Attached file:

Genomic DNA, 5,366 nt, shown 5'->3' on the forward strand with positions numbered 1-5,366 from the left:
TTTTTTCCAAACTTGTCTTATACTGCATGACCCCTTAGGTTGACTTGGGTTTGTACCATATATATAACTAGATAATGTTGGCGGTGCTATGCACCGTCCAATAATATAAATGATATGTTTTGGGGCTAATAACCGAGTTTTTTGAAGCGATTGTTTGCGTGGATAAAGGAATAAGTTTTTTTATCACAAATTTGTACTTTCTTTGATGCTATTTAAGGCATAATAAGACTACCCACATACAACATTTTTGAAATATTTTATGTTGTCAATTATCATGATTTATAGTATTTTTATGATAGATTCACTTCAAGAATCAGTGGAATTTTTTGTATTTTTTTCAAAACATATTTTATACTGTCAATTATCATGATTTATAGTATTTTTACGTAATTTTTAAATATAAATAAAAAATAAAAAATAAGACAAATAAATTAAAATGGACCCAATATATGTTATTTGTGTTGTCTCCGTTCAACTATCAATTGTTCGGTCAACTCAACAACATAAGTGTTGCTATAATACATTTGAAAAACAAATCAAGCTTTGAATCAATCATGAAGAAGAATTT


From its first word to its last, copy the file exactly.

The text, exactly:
Genomic DNA, 5,366 nt, shown 5'->3' on the forward strand with positions numbered 1-5,366 from the left:
TTTTTTCCAAACTTGTCTTATACTGCATGACCCCTTAGGTTGACTTGGGTTTGTACCATATATATAACTAGATAATGTTGGCGGTGCTATGCACCGTCCAATAATATAAATGATATGTTTTGGGGCTAATAACCGAGTTTTTTGAAGCGATTGTTTGCGTGGATAAAGGAATAAGTTTTTTTATCACAAATTTGTACTTTCTTTGATGCTATTTAAGGCATAATAAGACTACCCACATACAACATTTTTGAAATATTTTATGTTGTCAATTATCATGATTTATAGTATTTTTATGATAGATTCACTTCAAGAATCAGTGGAATTTTTTGTATTTTTTTCAAAACATATTTTATACTGTCAATTATCATGATTTATAGTATTTTTACGTAATTTTTAAATATAAATAAAAAATAAAAAATAAGACAAATAAATTAAAATGGACCCAATATATGTTATTTGTGTTGTCTCCGTTCAACTATCAATTGTTCGGTCAACTCAACAACATAAGTGTTGCTATAATACATTTGAAAAACAAATCAAGCTTTGAATCAATCATGAAGAAGAATTT